The approvals continue to roll in from federal regulators asCalifornia tries to turn its desert area into one giant solar energygenerating machine.
On October 26th, U.S. Interior Secretary Ken Salazar approved the $6 billion Blythe Solar Project to be built across more than 7,000 acres in California’s desert. Around the same time, approval came through for the Ivanpah Solar Project, which will produce enough energy to power the equivalent of 140,000 average American homes each year.
The latest approval came yesterday for the 250-megawatt (MW) Genesis Solar Energy Project, which will be built on desert land in southeastern California — a mere25 miles of the Blythe solar project site. The Bureau of Land Management (BLM) and California Energy Commission approved the project inSeptember, leaving Federal approval as the final barrier standing in the way of construction. Now that the barrier has been broken, the projectis expected to be completed in late 2012 or early in the 2013 calendaryear.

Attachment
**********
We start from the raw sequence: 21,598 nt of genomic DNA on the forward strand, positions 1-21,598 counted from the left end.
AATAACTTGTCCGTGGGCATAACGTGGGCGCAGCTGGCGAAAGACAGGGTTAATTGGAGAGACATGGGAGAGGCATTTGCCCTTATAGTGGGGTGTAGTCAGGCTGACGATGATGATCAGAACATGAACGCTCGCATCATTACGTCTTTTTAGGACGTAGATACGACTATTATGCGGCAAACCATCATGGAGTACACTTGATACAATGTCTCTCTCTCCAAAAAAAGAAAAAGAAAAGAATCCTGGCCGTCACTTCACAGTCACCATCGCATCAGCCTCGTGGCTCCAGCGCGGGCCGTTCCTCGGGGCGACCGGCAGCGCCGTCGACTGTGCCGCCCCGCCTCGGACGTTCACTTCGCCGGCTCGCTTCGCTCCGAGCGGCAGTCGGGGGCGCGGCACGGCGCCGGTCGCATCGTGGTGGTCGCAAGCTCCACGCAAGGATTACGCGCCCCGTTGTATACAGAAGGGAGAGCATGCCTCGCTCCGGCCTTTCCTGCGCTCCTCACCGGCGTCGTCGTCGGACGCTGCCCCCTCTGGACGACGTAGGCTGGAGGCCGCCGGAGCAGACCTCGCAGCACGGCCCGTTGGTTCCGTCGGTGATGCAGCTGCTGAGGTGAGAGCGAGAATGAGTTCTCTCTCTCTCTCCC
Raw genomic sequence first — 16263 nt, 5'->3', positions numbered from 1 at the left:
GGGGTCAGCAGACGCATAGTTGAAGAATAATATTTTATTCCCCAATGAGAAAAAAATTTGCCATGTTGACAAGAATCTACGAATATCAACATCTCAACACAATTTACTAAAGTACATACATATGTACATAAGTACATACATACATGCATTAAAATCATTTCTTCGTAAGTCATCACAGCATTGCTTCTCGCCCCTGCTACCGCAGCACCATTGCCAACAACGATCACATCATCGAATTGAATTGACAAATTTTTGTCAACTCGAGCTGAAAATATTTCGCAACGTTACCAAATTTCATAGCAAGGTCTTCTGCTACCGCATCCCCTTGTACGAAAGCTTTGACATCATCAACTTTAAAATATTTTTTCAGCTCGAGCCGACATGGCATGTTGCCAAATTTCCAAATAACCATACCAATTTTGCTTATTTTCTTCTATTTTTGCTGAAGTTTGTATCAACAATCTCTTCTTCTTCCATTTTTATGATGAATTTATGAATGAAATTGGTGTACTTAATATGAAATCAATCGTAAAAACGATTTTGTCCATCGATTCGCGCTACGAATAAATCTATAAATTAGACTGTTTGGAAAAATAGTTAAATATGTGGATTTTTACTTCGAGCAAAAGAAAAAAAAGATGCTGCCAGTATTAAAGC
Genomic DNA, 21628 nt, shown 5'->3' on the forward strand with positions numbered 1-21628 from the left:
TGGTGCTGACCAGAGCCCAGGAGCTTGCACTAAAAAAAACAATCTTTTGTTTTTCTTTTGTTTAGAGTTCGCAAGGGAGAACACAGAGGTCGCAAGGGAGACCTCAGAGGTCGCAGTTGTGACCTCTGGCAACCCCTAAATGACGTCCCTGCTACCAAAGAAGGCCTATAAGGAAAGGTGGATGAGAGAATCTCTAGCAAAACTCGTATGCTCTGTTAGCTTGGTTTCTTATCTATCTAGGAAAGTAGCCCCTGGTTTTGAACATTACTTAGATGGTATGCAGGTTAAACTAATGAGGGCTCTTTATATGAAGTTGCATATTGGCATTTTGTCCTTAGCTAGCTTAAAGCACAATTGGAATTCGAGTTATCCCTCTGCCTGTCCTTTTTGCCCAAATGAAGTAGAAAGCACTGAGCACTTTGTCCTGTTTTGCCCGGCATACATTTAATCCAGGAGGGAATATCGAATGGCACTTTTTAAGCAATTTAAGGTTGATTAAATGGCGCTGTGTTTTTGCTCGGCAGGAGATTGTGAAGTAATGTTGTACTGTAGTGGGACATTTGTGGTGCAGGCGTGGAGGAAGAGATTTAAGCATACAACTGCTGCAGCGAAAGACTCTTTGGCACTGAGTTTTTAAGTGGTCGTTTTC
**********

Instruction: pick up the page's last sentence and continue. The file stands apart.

Florida-based NextEra Energy Resources is developing the project andexpects it to create 1,100 new jobs and power as many as 188,000 average American homes each year. Thirty percent of the $300 million tab toconstruct the project will come from federal stimulus funds. Genesiswill be built on public land.
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